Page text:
Asymmetrical Information - Megan McArdle

01.15.13

WSJ: Apple Cuts iPhone Parts Orders on Disappointing Demand

Is Apple finally turning into a normal company?

On Sunday, the Wall Street Journal reported that Apple was cutting orders to its suppliers of iPhone 5 parts because of weaker-than-expected sales.  The market did not like this development.

This morning, I see that Apple bloggers have been hauling out the conspiracy theories, accusing shadowy "stock manipulators" of leaking false rumors--even though analysts have been expressing concerns about iPhone orders for a while.  

"Shadowy stock manipulators" and "short sellers" are, of course, the first resort of a company whose stock gets into trouble.  Few immediately embrace the more parsimonious theory that the market is selling off their stock because expectations about future earnings are legitimately falling.  

But there are perfectly good reasons to think that iPhone 5 sales might not be as stellar as the company might have hoped.  More than half of the US population now has a smartphone.  Europe's biggest markets are also there.  That means that the explosive-growth phase of the iPhone's product life is coming to an end in Apple's richest markets, the ones where you can anticipate that close to 100% of the population will adopt smartphones in the fairly near future.  Future growth will increasingly come from taking market share away from other companies, or persuading your customers to upgrade faster.  

But Apple's customers already upgrade pretty fast.  And one can argue that in the future, they're more likely to slow down than speed up.  As it happens, we just upgraded our phones, but only because the previous phones were on the verge of death--the battery depleting faster and faster, the OS running slower and slower.  

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A British family in a motorcar, circa 1910. (Universal Images Group/Getty, UniversalImagesGroup)

Early in a product's life cycle, you see enormous leaps in the quality of each successive generation.  Think of the changes that occurred in automobiles between 1910 and 1935, for example.  In 1910, a car looks a lot like a horse-drawn carriage.  By 1935, cars pretty much look like cars.  They are enclosed, usually with hard tops and heaters and roll down windows.  You don't have to crank the car to spark the engine, risking a broken thumb, or worse, if the engine backfires.  The difference between 1935 cars and ours is huge, of course, but arguably, not as large as the difference between those cars and the steampunk golf-carts that our great-grandparents drove. And either way, the important point is that the improvements from 1935 to now were largely incremental.  While there were a few big discontinuities, like automatic transmissions, in any given year, the differences between this year's model and last were rarely revolutionary.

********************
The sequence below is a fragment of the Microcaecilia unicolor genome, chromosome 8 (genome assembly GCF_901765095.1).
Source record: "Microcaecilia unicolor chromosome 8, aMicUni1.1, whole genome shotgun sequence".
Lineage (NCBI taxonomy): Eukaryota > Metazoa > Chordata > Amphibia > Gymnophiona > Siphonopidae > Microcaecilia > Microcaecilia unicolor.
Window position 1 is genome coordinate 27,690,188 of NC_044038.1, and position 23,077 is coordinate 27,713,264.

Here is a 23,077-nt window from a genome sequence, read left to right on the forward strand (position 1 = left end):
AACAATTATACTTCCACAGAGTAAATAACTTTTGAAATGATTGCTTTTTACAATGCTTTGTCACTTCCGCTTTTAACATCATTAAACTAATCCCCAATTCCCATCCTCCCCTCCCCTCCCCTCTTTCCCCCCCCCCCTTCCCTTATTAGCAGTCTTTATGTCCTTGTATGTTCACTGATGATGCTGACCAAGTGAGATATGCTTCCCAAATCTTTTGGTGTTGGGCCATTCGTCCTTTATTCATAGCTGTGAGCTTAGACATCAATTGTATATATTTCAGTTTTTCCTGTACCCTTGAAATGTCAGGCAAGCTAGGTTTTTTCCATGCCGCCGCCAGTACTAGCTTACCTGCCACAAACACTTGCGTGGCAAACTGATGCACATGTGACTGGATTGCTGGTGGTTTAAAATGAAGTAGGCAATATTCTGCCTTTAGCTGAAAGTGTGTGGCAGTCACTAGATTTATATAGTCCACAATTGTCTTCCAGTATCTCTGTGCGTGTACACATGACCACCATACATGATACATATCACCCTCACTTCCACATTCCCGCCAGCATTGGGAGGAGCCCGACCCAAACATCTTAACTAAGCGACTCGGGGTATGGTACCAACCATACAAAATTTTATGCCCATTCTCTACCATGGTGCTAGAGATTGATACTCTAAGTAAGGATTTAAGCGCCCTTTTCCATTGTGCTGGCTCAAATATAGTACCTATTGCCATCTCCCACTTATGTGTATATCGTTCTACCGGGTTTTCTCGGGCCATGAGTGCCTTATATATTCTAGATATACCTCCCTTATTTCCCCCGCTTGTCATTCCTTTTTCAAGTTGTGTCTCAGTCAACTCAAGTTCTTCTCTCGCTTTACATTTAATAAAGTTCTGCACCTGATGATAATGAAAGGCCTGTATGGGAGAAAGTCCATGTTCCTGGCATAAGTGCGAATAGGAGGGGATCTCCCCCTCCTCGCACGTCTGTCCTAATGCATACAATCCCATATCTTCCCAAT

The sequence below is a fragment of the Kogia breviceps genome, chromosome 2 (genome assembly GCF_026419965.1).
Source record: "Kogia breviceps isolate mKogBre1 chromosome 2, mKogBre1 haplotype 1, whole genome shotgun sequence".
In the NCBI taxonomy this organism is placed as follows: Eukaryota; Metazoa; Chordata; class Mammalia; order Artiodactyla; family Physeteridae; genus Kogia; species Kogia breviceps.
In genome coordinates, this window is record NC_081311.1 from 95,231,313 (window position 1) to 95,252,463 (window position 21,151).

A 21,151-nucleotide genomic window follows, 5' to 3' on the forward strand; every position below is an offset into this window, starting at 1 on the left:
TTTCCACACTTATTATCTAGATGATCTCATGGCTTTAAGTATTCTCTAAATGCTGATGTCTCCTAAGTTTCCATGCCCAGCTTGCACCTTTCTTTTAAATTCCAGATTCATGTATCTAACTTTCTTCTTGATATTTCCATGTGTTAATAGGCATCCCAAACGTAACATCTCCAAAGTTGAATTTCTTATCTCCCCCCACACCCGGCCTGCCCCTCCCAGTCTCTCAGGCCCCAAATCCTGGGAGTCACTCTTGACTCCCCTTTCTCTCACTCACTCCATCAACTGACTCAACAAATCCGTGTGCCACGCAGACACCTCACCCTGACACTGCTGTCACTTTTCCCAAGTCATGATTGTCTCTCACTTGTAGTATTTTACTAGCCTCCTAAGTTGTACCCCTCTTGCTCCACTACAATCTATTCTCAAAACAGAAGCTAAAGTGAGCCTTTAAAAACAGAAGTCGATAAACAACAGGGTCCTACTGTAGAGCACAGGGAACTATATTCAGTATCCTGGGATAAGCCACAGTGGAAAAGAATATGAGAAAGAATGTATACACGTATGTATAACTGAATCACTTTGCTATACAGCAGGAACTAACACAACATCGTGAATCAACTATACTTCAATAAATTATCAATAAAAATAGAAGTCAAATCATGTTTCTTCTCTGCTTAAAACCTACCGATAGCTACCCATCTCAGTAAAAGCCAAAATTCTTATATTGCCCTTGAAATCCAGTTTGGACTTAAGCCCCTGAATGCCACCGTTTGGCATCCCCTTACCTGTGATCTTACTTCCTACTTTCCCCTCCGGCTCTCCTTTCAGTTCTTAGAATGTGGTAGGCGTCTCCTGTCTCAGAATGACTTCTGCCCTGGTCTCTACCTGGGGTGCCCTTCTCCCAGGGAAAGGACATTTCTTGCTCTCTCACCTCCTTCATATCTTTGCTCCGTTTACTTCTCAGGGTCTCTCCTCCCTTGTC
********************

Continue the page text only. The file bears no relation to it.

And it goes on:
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Ford V8, circa 1935. (General Photographic Agency/Getty, General Photographic Agency)

Most products go through a similar cycle.  And as the pace of improvements slows, so does the impetus to upgrade.  Market share seems more promising, but this is not an unlimited strategy; a lot of that market is price-sensitive consumers who won't support Apple's current product margins.  

This is hardly the death knell for Apple even if it's true; they'd remain a hugely successful company with great products and great profits.  But it may signal that they're becoming more of a normal company, with normal company problems, rather than weird, Apple-type problems like "I can't produce enough of my amazing product to satisfy all the demand" or "my customers are mad because I just released another, even more awesome new version of my product eight months after the last blockbuster."